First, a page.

Important Lemon Law Provisions Upheld

Attorney General Spitzer today hailed a court decision that upheld the Attorney General's interpretation of key provisions of the Lemon Law intended to end the frustrating cycle of repairs sometimes faced by consumers across the state.

Albany County State Supreme Court Justice Joseph R. Cannizzaro issued a decision rejecting a challenge waged by auto manufacturers to a change in Lemon Law policy implemented by Spitzer's office in 2003. The new policy allows arbitrators to rule in favor of the consumer if the consumer proves that a defect in a new vehicle was not repaired after four attempts. Prior to this change, consumers were required to prove that the condition continued to exist at the time of the arbitration hearing.

"The purpose of the Lemon Law is to end the cycle of repairs and provide consumers redress for vehicles with defects that cannot be fixed after a reasonable number of attempts," Spitzer said. "Requiring a consumer to endure further repair attempts after the manufacturer has failed four times to repair the vehicle would defeat the purpose of the law."

Spitzer's decision to amend the Lemon Law program was based upon court rulings in New York and in other states with comparable Lemon Laws.

Justice Cannizzaro ruled that the manufacturers' position that the defect must continue at the time of the hearing "would induce consumers to stop trying to repair their vehicles after the fourth unsuccessful repair attempt and either drive defective vehicles or let them sit idle . . . This is something few consumers can afford to do."

According to Spitzer, given the widespread and well-documented frustration experienced by purchasers of defective cars, a primary purpose of this important consumer protection law was to define a "lemon" and to provide an effective and timely remedy for consumers.

"One of the most important missions of my office is to advance and protect the rights of consumers," Spitzer said. "The New and Used Car Lemon Law arbitration program has been one the most significant consumer protection laws in New York and has provided over $195 million in relief to consumers since it started."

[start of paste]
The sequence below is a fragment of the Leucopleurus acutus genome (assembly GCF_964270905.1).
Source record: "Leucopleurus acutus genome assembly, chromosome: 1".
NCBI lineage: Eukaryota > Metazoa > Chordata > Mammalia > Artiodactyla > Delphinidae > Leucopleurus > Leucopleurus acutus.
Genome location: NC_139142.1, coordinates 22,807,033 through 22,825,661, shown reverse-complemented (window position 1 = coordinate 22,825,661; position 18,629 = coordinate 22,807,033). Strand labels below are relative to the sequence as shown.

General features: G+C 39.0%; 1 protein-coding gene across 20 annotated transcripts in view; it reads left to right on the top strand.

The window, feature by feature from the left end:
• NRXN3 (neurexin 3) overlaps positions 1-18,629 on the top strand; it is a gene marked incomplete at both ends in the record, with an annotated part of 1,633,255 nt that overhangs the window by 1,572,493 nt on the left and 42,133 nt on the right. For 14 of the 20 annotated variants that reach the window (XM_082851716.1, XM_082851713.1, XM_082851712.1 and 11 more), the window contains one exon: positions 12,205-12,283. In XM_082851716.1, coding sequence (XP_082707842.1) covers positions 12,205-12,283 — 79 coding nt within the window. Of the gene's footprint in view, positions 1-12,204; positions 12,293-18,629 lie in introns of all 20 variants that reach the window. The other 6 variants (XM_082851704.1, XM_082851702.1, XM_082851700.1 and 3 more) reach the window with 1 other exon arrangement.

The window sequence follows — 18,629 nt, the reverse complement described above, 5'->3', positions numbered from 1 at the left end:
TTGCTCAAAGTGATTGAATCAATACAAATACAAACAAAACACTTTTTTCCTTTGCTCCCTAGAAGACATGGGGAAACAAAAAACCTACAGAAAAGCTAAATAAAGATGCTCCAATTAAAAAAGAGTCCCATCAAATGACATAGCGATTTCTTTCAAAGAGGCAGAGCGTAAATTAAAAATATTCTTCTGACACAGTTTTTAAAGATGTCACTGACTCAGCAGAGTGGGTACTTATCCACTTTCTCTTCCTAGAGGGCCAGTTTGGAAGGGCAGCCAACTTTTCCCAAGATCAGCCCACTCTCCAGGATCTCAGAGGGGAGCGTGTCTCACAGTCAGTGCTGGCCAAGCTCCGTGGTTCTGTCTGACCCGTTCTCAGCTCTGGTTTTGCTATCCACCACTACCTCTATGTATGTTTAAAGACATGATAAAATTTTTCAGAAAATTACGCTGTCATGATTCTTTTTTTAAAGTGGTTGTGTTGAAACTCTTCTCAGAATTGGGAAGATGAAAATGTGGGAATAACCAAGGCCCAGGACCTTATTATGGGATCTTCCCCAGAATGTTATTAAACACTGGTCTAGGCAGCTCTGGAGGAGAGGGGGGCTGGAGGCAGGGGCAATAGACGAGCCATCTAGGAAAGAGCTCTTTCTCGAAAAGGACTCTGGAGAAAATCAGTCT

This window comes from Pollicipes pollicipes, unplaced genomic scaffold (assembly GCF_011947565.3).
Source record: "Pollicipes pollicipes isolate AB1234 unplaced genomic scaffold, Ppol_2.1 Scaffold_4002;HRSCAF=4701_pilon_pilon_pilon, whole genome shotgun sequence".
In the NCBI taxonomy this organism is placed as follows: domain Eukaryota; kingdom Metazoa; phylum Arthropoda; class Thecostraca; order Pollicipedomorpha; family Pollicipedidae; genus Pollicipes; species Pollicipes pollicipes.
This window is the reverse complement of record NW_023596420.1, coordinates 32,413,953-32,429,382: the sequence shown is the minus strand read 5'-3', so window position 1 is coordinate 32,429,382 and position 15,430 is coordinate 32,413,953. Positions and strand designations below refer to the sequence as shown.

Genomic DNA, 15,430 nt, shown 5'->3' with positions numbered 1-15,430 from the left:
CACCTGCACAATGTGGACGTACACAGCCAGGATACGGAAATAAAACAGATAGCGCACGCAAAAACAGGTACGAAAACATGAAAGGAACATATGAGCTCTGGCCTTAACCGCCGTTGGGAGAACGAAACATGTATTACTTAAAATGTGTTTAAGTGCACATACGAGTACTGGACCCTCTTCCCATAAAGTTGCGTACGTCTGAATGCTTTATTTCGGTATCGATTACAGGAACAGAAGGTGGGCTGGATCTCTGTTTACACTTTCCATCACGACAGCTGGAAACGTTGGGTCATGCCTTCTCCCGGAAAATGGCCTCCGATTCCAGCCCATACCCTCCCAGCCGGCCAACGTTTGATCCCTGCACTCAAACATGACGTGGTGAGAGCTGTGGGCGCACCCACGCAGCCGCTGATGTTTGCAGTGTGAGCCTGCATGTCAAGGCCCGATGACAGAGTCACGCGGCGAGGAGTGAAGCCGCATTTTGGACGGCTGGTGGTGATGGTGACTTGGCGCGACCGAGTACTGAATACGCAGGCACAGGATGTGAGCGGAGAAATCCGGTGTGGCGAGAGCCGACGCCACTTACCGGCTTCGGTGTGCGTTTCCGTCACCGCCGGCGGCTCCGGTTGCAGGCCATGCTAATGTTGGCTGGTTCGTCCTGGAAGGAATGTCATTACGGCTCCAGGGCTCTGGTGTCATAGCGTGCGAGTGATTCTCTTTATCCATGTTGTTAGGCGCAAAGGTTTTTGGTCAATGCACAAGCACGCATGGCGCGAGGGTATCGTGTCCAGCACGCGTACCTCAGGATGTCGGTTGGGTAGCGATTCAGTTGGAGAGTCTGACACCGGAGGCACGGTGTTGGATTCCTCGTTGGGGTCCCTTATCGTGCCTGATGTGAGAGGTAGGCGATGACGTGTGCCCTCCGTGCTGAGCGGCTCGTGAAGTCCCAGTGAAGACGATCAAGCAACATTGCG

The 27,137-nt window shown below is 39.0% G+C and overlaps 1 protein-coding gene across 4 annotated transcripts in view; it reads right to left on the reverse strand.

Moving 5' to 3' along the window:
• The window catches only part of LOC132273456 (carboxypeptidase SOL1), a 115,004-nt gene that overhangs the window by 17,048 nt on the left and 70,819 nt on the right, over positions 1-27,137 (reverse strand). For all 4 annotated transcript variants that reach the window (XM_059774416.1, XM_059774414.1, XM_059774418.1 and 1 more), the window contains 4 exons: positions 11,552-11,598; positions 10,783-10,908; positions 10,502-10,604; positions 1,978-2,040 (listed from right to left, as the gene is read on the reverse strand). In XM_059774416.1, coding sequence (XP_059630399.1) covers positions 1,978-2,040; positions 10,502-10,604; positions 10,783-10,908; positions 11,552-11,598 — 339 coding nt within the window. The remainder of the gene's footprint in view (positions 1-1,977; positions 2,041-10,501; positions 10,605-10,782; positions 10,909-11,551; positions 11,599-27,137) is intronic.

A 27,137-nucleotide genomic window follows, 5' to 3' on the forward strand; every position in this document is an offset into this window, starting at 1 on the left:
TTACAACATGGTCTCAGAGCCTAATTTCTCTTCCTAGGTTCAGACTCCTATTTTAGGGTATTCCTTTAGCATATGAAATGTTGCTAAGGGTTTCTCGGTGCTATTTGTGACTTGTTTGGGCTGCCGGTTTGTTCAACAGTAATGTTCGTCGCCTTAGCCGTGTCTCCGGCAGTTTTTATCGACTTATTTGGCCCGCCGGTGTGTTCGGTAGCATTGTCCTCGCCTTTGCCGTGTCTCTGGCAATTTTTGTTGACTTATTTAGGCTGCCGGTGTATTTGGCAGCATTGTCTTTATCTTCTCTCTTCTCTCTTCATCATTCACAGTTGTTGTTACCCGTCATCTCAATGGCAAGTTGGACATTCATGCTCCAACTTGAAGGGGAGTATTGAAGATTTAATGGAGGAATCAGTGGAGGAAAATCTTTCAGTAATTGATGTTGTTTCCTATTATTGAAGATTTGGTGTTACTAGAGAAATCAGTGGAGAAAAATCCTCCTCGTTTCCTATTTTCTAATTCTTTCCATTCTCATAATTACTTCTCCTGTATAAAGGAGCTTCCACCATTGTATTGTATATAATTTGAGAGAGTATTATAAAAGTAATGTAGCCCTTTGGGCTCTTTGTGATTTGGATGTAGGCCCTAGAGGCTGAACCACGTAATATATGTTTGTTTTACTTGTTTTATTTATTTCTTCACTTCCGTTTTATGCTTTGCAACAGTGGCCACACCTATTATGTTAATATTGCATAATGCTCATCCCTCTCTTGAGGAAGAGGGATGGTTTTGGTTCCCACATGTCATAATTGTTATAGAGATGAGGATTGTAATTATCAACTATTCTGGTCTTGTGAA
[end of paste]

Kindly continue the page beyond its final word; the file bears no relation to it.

In fact, since the program started 17 years ago, when settlements are included, consumers whose applications were accepted for arbitration have prevailed in 67 percent of new car cases and 62.4 percent of used car cases.

In 2003, consumers prevailed in 65.4 percent of all new car cases and obtained cash awards or replacement vehicles for a total value of $10.6 million. Last year, used car owners prevailed in 67.7 percent of cases and obtained cash awards totaling $1,059,000.

The Lemon Law provides a legal remedy for consumers who buy or lease new and used cars that turn out to be "lemons" -- cars that don't conform to the terms of the statutory warranty and the manufacturer (in the case of a new car) or auto dealer (in the case of a used car) cannot repair it after a reasonable number of attempts.

Information about the New Car Lemon Law and the Used Car Lemon Law are available on the Attorney General's website at www.ag.ny.gov.

Individuals considering filing an application for a Lemon Law hearing can obtain instructions at www.ag.ny.gov/complaints/pdfs/cns008_arbitration_form.pdf or by calling the Attorney General's consumer help line at (800) 771-7755.

The case was handled by Assistant Attorneys General Jane Azia, Matthew Barbaro, Stephen Mindell and Herbert Israel of the Consumers Frauds and Protection Bureau.

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